Sarita Guy is broadly interested in the application of biometrical methods, and has research experience in agricultural science, veterinary science, social science and tertiary education. She completed a Bachelor of Animal and Veterinary Bioscience with First Class Honours from the University of Sydney in 2011. In conjunction with starting a family,she then completed a PhD in quantitative genetics at the University of Sydney (awarded in 2018). Her Pork CRC funded project highlighted opportunities to use routinely collected on-farm records for the genetic improvement in not only productivity, but also health in the growing pig. Methods to evaluate the traits of disease tolerance and disease resilience were proposed, and a health trait was also defined using medication status.
Communicating complex concepts and research outcomes to different audiences is a challenge that Sarita enjoys. Whilst completing her undergraduate and postgraduate degrees, she conducted tutorials and computer practicals in applied statistics for the University of Sydney’s Agricultural and Veterinary Science faculties. She has also won several awards for her presentations, including Student Presentation awards at the 2015 and 2017 AAABG conferences, and the CSIRO Publishing Young Scientist Award at the 2018 Animal Production Science conference.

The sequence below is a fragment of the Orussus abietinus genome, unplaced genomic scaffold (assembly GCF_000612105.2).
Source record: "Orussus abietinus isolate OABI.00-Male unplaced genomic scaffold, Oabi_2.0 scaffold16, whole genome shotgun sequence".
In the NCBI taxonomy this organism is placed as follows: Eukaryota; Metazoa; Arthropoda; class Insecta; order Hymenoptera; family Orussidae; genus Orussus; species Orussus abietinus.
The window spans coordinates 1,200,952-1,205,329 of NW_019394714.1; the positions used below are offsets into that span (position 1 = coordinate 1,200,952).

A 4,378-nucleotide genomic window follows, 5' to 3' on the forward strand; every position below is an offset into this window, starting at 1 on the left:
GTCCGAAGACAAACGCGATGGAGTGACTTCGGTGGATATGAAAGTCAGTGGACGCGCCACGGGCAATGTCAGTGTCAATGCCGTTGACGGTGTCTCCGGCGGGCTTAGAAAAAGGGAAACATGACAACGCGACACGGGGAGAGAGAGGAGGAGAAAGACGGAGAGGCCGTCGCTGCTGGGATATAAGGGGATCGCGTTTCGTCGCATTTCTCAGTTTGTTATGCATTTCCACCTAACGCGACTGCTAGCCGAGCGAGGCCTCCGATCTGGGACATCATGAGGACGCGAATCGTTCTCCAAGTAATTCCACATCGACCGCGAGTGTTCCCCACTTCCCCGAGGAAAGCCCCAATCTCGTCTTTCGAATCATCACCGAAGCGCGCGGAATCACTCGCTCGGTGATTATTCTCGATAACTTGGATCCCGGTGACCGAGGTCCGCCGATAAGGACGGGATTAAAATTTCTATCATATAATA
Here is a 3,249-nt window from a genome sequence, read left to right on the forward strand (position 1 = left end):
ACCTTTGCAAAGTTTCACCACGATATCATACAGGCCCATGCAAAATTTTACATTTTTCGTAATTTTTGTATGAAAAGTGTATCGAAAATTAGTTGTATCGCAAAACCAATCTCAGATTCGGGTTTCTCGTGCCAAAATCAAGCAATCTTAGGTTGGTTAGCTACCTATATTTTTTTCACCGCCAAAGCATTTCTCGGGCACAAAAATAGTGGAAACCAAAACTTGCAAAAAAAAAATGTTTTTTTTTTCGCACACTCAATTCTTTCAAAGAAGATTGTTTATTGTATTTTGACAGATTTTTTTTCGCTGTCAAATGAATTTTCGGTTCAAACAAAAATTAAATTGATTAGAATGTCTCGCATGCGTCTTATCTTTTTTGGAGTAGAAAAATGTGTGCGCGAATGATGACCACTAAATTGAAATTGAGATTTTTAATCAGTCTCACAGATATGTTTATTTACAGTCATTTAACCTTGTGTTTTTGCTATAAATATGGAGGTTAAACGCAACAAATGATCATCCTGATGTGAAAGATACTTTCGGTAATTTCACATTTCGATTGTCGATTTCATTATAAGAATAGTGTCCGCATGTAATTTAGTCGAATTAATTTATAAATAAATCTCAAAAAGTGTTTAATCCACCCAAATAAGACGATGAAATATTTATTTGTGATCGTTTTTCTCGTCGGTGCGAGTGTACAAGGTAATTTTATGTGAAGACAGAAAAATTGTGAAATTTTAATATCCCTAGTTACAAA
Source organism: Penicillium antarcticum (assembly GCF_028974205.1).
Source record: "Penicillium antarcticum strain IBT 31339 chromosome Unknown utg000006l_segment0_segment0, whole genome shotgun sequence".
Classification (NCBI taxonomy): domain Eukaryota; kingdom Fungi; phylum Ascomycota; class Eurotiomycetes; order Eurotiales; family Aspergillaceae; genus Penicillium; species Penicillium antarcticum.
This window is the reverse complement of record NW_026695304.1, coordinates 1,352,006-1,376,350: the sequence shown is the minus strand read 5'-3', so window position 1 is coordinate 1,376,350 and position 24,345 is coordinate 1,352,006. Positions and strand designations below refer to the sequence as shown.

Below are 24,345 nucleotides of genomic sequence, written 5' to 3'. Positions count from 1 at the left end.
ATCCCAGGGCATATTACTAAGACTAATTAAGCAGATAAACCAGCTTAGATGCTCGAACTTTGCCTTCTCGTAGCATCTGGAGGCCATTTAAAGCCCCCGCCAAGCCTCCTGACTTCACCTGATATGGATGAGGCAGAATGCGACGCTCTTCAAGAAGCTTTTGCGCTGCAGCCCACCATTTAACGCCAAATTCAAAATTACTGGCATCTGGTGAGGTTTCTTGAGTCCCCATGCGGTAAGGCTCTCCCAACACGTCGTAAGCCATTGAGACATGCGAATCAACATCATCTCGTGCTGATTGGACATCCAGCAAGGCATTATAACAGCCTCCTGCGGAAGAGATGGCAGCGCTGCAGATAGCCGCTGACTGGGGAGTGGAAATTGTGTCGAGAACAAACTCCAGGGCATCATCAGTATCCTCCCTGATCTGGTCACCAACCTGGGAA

Sarita joined the Animal Genetics and Breeding Unit in Armidale in 2017. As a postdoctoral research fellow for the Advanced Livestock and Measurement Technologies project for globally competitive Australian meat (ALMTech), she is researching the genetic improvement of lean meat yield and eating quality in beef, sheep and pork. In addition to genetics, a large component of her work is to facilitate the flow of data on carcase attributes (including compliance to market specifications and health) from processors to producers.
Besides her research pursuits, other passions include exploring the countryside, riding motorbikes, DIY projects and her progeny, whom she sees as one of life’s many great experiments.